Best Uses for Black Currants: They are used to make jams, jellies, and syrups due to their tartness and high pectin content. They are also used in baked goods, desserts, and beverages. Black currant liqueurs and cordials are popular in some regions. Black currants are a rich source of vitamin C and antioxidants, and have been used traditionally for their potential health benefits. They were once banned in parts of the United States due to concerns about their role in spreading a disease harmful to pine trees but have since been reintroduced.
Black Mission Fig
Description and Flavor of Black Mission Figs: These are a type of fig known for their dark purple-black skin and vibrant pinkish-red flesh. They have a sweet, honey-like flavor with a subtle nuttiness and a chewy texture.
Origin of Black Mission Figs: These figs originated in Spain, and were introduced to California by Spanish missionaries in the late 18th century. Today, California is a major producer of Black Mission figs, and they are still grown in Mediterranean climates. Figs are an ancient food eaten by humans for thousands of years. You can find several references to them in the Christian bible.
Best Uses for Black Mission Figs: These figs are delicious when eaten fresh, but also commonly dried to extend their shelf life. They can be added to salads, cheese platters, or used in baking, especially in fig bars, tarts, and desserts. Figs are nutritious fruits high in dietary fiber, vitamins, and minerals.
Description and Flavor of Black Raspberries: These are small, dark-purple to black-colored berries that closely resemble blackberries. They are distinguishable by their cone-shaped appearance and distinct core that remains attached to the fruit when picked. Black raspberries have a sweet-tart flavor with a hint of earthiness, making them ideal for both fresh consumption and culinary applications such as jams, pies, and desserts.
Origin of Black Raspberries: They are native to North America and were eaten by indigenous peoples for centuries before Europeans arrived. They are found predominantly in the eastern United States, particularly in states like Michigan, Oregon, and Washington. Today, they are also cultivated in parts of Europe and Asia, but their natural habitat remains in North America.
Best Uses for Black Berries: These berries can be consumed fresh, but also make excellent jams, jellies, and pie fillings due to their sweet-tart flavor. Black raspberry ice cream, sorbets, and smoothies are also popular treats. Additionally, they can be incorporated into salads or used to garnish desserts for a burst of color and flavor. Try them in this decadent banana-based ice cream replacement. They are packed with antioxidants, vitamins, and fiber, making them a healthy addition to your diet.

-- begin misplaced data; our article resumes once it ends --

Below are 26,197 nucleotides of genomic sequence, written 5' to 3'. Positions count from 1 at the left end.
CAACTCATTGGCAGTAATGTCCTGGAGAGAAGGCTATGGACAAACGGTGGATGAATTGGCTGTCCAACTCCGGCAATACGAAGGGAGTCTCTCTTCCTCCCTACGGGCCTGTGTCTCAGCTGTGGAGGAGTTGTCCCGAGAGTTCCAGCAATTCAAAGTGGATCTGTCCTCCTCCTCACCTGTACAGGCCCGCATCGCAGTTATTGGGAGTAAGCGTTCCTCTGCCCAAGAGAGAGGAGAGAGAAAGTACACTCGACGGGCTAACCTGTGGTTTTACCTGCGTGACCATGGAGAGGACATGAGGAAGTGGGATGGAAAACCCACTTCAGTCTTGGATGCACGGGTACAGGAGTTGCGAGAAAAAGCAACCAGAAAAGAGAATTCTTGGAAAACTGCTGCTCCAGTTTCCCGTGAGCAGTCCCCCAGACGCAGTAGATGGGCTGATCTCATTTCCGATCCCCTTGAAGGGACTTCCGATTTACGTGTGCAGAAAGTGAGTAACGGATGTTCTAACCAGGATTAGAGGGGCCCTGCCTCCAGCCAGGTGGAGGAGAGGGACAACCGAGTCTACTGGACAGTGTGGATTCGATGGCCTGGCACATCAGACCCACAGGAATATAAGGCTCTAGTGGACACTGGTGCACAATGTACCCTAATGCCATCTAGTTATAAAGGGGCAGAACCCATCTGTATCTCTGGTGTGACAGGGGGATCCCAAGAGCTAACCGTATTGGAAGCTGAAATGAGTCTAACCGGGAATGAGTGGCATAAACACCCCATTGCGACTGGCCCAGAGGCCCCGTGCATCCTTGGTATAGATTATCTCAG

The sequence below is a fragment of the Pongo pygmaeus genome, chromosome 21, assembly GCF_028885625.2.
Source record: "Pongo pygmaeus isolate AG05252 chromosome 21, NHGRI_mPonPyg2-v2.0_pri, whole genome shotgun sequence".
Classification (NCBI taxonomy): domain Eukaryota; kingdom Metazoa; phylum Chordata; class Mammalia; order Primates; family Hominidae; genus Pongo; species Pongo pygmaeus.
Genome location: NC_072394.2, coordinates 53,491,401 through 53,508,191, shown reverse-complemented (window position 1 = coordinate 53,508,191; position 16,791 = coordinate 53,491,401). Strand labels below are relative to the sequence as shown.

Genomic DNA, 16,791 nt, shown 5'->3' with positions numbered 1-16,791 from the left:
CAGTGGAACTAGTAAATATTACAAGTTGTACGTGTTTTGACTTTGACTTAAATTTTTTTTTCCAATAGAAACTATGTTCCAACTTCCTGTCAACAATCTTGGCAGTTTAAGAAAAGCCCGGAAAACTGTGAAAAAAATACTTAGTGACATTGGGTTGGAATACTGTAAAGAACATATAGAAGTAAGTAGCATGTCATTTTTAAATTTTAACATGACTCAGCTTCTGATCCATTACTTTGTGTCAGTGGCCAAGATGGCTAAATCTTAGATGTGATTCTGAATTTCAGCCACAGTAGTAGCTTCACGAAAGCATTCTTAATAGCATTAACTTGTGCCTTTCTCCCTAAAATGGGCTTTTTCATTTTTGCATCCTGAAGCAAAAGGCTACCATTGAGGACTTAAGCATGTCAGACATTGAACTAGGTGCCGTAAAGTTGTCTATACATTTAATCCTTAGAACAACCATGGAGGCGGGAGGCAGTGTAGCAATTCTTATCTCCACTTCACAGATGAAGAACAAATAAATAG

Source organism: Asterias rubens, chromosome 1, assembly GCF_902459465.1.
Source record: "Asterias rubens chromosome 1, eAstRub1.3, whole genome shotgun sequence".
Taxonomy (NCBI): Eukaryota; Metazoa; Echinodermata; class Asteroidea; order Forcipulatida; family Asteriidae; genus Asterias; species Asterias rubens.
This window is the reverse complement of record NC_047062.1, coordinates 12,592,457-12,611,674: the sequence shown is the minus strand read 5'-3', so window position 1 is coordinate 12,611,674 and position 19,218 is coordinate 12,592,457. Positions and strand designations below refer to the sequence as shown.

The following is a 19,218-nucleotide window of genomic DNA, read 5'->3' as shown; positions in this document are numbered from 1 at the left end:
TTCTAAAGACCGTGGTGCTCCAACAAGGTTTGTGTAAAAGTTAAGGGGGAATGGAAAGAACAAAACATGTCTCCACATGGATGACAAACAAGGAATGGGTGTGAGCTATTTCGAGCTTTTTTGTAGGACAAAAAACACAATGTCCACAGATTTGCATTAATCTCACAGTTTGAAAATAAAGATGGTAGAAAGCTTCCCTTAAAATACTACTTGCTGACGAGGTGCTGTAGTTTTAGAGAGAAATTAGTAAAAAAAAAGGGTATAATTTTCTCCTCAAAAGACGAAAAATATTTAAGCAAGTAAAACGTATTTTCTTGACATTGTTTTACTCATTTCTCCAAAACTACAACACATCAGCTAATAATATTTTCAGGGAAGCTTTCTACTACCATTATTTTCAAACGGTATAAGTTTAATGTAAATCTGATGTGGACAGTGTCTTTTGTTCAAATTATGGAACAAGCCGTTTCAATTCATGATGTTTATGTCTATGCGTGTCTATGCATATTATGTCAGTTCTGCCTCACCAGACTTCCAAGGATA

Description and Flavor of Black Sapote: The black sapote is a unique tropical fruit native to Mexico and Central America. Often referred to as the “chocolate pudding fruit,” it gets its name from its dark flesh, which has a texture similar to custard or pudding. While its appearance may suggest a chocolatey flavor, black sapote has a mild, sweet taste with hints of vanilla and pear. It’s often enjoyed fresh or used in desserts like smoothies, puddings, or ice creams. They had me at “chocolate pudding fruit.”
Origin of Black Sapote: It is native to the rainforests of Central America. It is cultivated today in various tropical regions around the world, including Central and South America, the Caribbean, and parts of Southeast Asia. In the United States, it is grown in southern Florida and southern Texas.
Best Uses for Black Sapote: The most popular way to enjoy black sapote is by scooping out its creamy flesh and eating it fresh, sometimes with a sprinkle of sugar or a drizzle of lime juice. It is also used to make a delicious chocolate-flavored smoothie by blending it with milk or yogurt. Additionally, black sapote can be incorporated into desserts like pies, mousses, and ice creams to create a unique and natural chocolate flavor. Despite its sweet flavor, black sapote is a healthy fruit. It is rich in vitamins A and C, as well as dietary fiber.
Description and Flavor of Blueberries: It seems unnecessary to describe blueberries, but they are small, round, and typically blue-black with flashes of purple. They are known for their sweet and slightly tangy flavor, making them a popular fruit for snacking, baking, and cooking. Blueberries have a thin skin and a juicy, soft interior that bursts with flavor when bitten into.
Origin for Blueberries: Blueberries are native to North America and were eaten by native people thousands of years ago. Today, they are widely grown in the United States, particularly in northern states like Maine, Michigan, and New Jersey. They are also cultivated in Canada, Chile, and various European countries, allowing for year-round availability.
Best Uses for Blueberries: These are some versatile berries! They are perfect for snacking, adding to cereals, smoothies, or yogurt, and incorporating into baked goods like muffins, pancakes, and pies. Blueberry jams and preserves are also popular but don’t limit blueberries to sweets. They are great in savory dishes as well like blueberry stuffed chicken. These berries are rich in antioxidants and are considered a superfood, making them a healthy addition to smoothies and salads. They are a good source of vitamins C and K, as well as dietary fiber. Blueberries are also one of the richest sources of antioxidants among all fruits, which may help protect against oxidative stress and promote overall well-being.